Closing The Gap

Taylor Swift says this was the moment she noticed sexism in the music industry

Singer/songwriter Taylor Swift attends the 2018 Billboard Music Awards 2018 at the MGM Grand Resort International on May 20, 2018, in Las Vegas, Nevada.
Lisa O'Connor | AFP | Getty Images

Taylor Swift is one of the most successful artists in the world, but even she admits she's still had to deal with sexism in the music industry.

In an interview for Vogue's September issue, Swift said she didn't notice unfair treatment when she started her music career as a teenager.

"I would hear people talk about sexism in the music industry, and I'd be like, I don't see it. I don't understand," she said. "Then I realized that was because I was a kid. Men in the industry saw me as a kid. I was a lanky, scrawny, overexcited young girl who reminded them more of their little niece or their daughter than a successful woman in business or a colleague."

Swift released her self-titled debut album in 2006 when she was just 16 years old. But she noticed changing attitudes toward her success as she got older.

"It's fine to infantilize a girl's success and say, How cute that she's having some hit songs," Swift said. "But the second it becomes formidable? As soon as I started playing stadiums — when I started to look like a woman — that wasn't as cool anymore." Her international Reputation Stadium Tour in 2018 sold 2.8 million tickets and earned $345.7 million, according to Pollstar.

Research backs up Swift's perceptions of successful women, and it's not just limited to celebrities. A 2015 study found that men in the workplace feel more threatened by female managers than male bosses, and, in turn, act more aggressively. Nearly one third of women reported that they needed to provide more evidence of their competence compared to others, while just 16% of felt the same way, according to LeanIn.Org and McKinsey's 2018 Women in Workplace survey. Twenty percent of women also said they've been mistaken for someone at a lower professional level, compared to 10% of men.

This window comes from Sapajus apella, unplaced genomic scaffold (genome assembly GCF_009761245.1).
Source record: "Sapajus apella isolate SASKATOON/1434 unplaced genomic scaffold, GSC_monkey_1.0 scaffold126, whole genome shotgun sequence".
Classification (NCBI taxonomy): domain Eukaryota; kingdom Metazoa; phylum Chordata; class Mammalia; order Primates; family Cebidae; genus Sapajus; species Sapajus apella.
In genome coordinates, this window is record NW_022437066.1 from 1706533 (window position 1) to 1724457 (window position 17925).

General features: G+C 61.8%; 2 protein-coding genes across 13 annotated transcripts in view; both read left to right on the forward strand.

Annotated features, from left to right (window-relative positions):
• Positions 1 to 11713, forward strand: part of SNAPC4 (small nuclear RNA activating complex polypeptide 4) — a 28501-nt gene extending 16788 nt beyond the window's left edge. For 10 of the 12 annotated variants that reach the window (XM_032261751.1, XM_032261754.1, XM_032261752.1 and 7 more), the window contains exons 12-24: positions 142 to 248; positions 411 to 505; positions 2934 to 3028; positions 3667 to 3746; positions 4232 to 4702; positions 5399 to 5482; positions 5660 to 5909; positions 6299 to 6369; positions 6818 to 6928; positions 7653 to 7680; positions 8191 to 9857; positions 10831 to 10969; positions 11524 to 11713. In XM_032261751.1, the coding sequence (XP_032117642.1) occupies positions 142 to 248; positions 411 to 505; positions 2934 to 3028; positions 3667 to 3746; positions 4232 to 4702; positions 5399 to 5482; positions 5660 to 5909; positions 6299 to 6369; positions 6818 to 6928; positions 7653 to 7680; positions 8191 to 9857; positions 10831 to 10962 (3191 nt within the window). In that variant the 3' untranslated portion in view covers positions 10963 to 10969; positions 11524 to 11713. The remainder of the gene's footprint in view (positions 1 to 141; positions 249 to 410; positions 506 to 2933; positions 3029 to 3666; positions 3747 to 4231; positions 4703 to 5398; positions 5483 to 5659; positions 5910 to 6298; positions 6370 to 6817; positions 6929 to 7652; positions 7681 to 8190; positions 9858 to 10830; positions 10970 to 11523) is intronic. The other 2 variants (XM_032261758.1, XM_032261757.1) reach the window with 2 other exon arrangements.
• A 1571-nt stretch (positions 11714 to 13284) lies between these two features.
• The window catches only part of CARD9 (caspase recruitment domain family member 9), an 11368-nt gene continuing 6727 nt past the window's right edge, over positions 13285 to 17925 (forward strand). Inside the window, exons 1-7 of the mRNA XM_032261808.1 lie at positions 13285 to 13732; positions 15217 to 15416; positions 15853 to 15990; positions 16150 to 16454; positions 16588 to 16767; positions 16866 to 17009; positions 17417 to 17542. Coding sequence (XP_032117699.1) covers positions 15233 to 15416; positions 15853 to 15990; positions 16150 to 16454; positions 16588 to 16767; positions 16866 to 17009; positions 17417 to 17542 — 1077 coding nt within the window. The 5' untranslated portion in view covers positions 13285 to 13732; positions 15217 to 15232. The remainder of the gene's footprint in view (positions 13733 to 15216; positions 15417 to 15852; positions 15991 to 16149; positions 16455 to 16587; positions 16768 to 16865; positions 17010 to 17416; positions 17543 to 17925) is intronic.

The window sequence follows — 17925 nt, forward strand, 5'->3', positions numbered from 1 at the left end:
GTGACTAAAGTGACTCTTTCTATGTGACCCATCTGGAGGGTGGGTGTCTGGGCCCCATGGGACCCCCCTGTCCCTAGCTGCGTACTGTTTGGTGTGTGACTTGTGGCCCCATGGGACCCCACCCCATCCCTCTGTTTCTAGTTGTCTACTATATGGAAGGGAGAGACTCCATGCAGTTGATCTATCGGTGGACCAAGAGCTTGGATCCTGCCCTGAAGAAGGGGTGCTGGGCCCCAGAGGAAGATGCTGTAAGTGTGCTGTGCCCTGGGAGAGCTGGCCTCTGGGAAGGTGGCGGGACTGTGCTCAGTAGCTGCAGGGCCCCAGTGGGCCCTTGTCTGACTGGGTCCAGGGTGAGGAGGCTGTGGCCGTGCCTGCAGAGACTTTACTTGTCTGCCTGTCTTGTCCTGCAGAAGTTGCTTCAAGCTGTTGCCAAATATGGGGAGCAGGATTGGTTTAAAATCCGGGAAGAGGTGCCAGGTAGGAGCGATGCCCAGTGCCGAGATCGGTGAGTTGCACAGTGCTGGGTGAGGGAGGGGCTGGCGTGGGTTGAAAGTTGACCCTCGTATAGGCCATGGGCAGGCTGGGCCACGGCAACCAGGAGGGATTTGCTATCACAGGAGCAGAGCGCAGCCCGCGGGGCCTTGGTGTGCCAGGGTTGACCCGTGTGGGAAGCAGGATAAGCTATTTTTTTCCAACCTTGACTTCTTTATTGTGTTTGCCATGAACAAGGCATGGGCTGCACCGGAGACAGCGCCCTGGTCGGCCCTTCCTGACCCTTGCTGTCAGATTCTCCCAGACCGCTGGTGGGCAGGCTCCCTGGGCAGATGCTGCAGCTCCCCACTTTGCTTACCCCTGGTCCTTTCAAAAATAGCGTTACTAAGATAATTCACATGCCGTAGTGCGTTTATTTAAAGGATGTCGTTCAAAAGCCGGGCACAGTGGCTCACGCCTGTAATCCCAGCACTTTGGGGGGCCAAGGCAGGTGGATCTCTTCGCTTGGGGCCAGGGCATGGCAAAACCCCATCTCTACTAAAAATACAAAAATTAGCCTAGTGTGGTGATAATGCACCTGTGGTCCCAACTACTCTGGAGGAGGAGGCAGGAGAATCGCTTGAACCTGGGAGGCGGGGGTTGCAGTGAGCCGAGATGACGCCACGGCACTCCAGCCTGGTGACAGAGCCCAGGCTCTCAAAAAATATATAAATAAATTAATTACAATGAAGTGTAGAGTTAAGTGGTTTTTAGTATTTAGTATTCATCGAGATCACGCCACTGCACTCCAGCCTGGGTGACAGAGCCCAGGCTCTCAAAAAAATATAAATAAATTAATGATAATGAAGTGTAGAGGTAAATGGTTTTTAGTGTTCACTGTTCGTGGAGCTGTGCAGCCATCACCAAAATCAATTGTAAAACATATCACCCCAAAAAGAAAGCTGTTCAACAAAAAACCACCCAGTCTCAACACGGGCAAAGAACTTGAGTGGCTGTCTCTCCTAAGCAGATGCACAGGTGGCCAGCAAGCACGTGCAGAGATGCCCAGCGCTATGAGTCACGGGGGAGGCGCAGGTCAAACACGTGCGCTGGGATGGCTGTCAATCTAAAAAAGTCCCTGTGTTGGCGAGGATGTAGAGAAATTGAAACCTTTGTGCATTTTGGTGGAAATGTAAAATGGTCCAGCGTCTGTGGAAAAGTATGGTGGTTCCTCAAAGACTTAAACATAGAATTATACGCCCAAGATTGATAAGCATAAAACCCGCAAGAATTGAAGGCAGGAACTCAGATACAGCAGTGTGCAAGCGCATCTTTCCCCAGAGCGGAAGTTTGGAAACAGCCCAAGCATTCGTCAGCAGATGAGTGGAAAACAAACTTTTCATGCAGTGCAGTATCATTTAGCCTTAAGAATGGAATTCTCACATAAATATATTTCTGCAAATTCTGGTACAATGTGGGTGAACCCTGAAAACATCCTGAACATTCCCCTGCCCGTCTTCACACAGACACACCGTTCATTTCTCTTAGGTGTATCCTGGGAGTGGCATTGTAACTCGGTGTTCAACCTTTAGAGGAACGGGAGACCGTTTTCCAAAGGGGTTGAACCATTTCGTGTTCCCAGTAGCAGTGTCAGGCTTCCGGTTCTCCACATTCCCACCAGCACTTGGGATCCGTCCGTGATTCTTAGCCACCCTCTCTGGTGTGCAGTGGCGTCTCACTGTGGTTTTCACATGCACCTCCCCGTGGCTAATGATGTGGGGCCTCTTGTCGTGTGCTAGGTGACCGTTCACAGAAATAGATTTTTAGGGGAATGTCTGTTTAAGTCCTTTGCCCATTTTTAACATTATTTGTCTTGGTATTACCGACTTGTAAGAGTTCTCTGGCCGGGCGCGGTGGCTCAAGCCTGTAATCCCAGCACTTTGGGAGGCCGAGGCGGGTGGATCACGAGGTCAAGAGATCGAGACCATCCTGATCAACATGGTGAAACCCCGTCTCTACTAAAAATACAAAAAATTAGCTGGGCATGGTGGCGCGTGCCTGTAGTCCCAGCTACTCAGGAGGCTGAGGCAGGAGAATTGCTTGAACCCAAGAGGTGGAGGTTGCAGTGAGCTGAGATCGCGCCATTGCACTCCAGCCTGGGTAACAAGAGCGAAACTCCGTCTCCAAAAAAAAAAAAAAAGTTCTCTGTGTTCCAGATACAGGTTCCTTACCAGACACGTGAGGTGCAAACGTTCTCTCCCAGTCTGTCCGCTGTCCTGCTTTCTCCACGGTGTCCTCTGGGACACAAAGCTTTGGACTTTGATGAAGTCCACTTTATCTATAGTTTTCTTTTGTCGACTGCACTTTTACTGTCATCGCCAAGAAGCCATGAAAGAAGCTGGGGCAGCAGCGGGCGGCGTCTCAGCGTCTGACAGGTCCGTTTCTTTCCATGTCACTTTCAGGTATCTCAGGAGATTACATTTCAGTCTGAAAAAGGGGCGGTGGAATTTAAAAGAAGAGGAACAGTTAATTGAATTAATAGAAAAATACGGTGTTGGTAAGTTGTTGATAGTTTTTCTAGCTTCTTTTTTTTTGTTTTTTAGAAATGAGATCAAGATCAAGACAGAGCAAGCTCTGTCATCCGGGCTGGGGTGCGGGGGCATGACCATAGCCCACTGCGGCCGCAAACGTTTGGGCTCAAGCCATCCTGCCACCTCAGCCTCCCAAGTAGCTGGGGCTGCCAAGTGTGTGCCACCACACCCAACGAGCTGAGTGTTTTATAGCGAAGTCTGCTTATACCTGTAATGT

Swift also called out the double standards for men and women writing songs about love. She says she's been judged for using her relationships — often with other celebrities — as inspiration for her songs. Swift countered these criticisms, saying, "Find me a time when they say that about a male artist: Be careful, girl, he'll use his experience with you to get —God forbid — inspiration to make art."

Swift's seventh studio album "Lover" will be released on August 23. A new song, "The Man," touches on similar feminist themes. In the song, Swift imagines how society would view her if she were a man. She revealed a preview of the lyrics in the Vogue interview: "I'd be a fearless leader. I'd be an alpha type. When everyone believes ya: What's that like?"

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